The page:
Make the traffic stop, only as long as possible - to defeat the chance that something may go wrong. The longer the trafic stop , the more of a chance of something going in err, or a "Event" occurring. Make the traffic stop, write the citation, and clear from the stop. Sounds stupid to some people, but that is the way it is. The long side / aspect / rationale is - make the stop, do the " Investigation" ; make an arrest decision / decision for summons or citation ; and clear the area. Is that taught in ALL Law Enforement academys? Hmmm?

Time changes, and new tactics come along. Different Law Enforcement agencys and departments teach different manners and tactics; ways of completing everyday task. Some departments have Standard Operating Procedures or Guidelines , for topics / events / tasks, for what other agencys don't have.

Either way, the safety of Public Safety personnel is paramount. Wheather it is a Fireman, Law Enforcement Officer, or EMS professional.

Don't get education, in reference to public safety from a television. Class room work is recommended. Actual field experience is what counts.


FF - Medic !!!
 
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ff-medic

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The logic behind this is that you're more likely to get rammed up the *** by the next 18-wheeler that needed to be stopped for speeding than you are to get shot by the guy driving the one you did stop. Out of the thousands of traffic stops that occur daily across the nation, practically none involve the driver going postal on the cop. However, out of the same number of stops, maybe a hundred or so cop cars get hit..
This happened where I live. Coincidence ; a Deputy was investigating a wreck of a tractor and trailer; and the rear end of his crusier got hit. Ahhh, 40 or 50 MPH as I recall.

I like halogen lightbars for dedicated night officers ; so they don't blind you. And they are cheaper. But daytime, I belive LED lights are the best, and are seen farther, and are more recognizable than halogen lightbars. LED take down lights and alley lights, far surpass halogen ; and increase officer safety with brightness, clarity and transmitting a "White" light farther. Espcially the distance broadcasted of the LED alley lights of a night. Much, much better than Halogen, and I have used both. The distance " Upwards" extended, seems to be much better with LED than halogen alley lights to. More of a focused circle with LED alley lights, versus the "Flat Plane" of a halogen alley light.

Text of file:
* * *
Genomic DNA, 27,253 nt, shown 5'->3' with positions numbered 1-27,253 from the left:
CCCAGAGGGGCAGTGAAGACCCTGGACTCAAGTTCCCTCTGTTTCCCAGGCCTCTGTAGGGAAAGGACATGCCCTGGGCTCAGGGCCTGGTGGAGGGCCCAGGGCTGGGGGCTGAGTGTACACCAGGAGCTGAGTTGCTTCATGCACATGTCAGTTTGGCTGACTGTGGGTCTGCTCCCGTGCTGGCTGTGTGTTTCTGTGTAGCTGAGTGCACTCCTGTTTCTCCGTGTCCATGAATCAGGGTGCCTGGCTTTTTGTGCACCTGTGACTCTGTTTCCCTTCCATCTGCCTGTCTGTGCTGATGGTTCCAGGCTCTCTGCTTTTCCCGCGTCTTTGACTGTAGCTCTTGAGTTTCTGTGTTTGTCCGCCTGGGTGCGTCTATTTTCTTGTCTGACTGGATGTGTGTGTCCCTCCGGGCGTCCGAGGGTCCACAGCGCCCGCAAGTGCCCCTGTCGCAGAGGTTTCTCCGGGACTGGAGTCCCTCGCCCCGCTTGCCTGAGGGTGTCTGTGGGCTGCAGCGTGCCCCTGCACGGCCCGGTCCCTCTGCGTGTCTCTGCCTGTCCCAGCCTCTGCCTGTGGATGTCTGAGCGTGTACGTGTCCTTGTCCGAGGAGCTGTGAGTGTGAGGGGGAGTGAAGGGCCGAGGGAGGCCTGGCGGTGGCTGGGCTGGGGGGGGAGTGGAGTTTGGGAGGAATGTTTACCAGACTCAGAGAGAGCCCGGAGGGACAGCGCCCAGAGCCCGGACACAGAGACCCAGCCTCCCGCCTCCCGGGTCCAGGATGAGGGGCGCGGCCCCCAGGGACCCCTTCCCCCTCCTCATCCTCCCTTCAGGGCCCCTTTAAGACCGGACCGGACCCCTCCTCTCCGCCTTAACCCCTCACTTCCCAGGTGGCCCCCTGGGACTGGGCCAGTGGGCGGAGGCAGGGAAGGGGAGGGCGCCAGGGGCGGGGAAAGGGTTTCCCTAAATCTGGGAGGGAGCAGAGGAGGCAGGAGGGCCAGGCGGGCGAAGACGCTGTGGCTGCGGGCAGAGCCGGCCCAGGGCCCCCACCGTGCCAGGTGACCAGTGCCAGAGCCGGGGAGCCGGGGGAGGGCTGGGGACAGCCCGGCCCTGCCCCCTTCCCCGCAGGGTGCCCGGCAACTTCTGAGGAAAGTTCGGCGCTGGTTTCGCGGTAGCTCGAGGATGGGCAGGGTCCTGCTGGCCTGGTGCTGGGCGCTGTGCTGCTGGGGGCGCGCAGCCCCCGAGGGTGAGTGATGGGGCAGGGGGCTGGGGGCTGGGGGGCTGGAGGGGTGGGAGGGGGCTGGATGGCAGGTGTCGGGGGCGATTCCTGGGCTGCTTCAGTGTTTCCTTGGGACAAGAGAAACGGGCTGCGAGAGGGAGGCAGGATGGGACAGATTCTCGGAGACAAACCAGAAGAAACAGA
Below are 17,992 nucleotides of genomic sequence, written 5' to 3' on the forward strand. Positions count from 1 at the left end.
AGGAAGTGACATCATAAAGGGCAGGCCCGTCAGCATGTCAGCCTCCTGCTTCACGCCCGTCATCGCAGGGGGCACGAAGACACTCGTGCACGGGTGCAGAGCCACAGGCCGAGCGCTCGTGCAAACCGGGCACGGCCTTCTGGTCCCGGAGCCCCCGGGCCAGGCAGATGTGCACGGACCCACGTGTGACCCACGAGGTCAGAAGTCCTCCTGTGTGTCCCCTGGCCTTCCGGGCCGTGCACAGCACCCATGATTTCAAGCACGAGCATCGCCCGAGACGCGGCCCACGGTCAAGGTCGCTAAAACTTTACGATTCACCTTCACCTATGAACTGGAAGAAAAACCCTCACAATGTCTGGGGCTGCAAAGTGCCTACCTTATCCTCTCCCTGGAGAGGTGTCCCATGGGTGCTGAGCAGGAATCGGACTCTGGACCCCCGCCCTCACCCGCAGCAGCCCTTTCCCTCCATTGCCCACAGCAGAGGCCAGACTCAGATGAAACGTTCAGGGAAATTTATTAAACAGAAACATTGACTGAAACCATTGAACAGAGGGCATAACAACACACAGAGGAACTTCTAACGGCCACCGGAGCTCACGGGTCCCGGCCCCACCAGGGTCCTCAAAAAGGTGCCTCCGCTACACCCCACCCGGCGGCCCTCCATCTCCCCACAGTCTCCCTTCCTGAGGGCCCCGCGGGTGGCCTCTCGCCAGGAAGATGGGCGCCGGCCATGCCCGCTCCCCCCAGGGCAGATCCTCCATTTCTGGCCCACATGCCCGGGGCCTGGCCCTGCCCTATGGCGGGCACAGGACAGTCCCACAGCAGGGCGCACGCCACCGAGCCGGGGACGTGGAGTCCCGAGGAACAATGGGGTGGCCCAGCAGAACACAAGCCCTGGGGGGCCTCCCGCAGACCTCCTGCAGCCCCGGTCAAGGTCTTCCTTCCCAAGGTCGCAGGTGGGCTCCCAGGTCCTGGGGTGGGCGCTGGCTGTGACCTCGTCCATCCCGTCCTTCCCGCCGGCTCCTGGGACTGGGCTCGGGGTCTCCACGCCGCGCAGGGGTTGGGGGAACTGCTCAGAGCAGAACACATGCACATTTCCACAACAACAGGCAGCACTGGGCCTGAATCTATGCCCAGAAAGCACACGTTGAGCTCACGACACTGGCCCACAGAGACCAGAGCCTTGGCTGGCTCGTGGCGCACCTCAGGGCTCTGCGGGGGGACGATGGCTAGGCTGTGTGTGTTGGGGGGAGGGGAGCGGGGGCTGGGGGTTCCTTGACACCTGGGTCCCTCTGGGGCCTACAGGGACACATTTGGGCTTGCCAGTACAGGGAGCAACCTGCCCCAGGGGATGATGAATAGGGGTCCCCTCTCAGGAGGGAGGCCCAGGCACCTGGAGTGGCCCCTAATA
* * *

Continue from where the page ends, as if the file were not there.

Halogens, I expect will be phased out in about five to seven years.

Police Crusiers with an LED lightbar, flashing tail lights and wig-wag headlights, lights in the back glass ; is somewhat understandable , as it gets oncoming drivers attention. A driver not paying attention, not focused, thinking about something else while driving ; I guess it would be possible during day time situations not to see a lightbar on a public safety vehicle. But wig wag flashing lights, alternating lit sequences, dash lights, back window lights, flashing back up lights---> could be seen much better / more recognizable.

When I took the EVOC course ( Emergency Vehicle Operations ) it was taught to use alternating tones with the siren while driving in an emergency situation. Psychologically, one may not hear the single and continous siren tone ( Example - the " WAIL" ). But if the driver ( assistant in Fire / EMS vehicles ) alternates the siren tone on a regular basis, they are more likely to be heard. I would speculate the same is for emergency light bars.

Very few things in Public Safety occur without reason or training. Sometimes from studies done by professional research organizations in reference to that department, or some federal standard come along.

Driving "Code Three' is with due regard to other vehicles, and not being reckless. But that does not mean that you cannot, or will not get in an accident / collision. It happens. Police Cruisers, Ambulances, Fire trucks overturning at an intersection.

But understand that driving "Code Three" ( lights, siren, and an increased speed ) means that in most circumstances, the radio dispatch to the Public Safety agency; meant that live, limb, and or property is "On the line" ; or of serious concern.

FF - Medic !!
 
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kayn1n32008

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tampabaynews said:
Agreed, it's most likely to avoid getting slammed into! Probably the same reasoning why more and more traffic stops are conducted with the LEO making contact with the driver through the passenger window.
This is SOP for the RCMP and Sheriffs on the major hiway between Calgary and Edmonton. Too many stupid people that do not know how to drive safely. We also have a law that when emergency vehicals, including towtrucks,have their emergency light, on the speed limit in the lane adjacent to them is 60Km/h, and surprisingly people actually slow down. Although the officer is exposed, 99.999999999% of truck drivers are not going to do anything to that officer. The much bigger threat is the traffic that is going by at 110-140Km/h on the hiway bside the stopped truck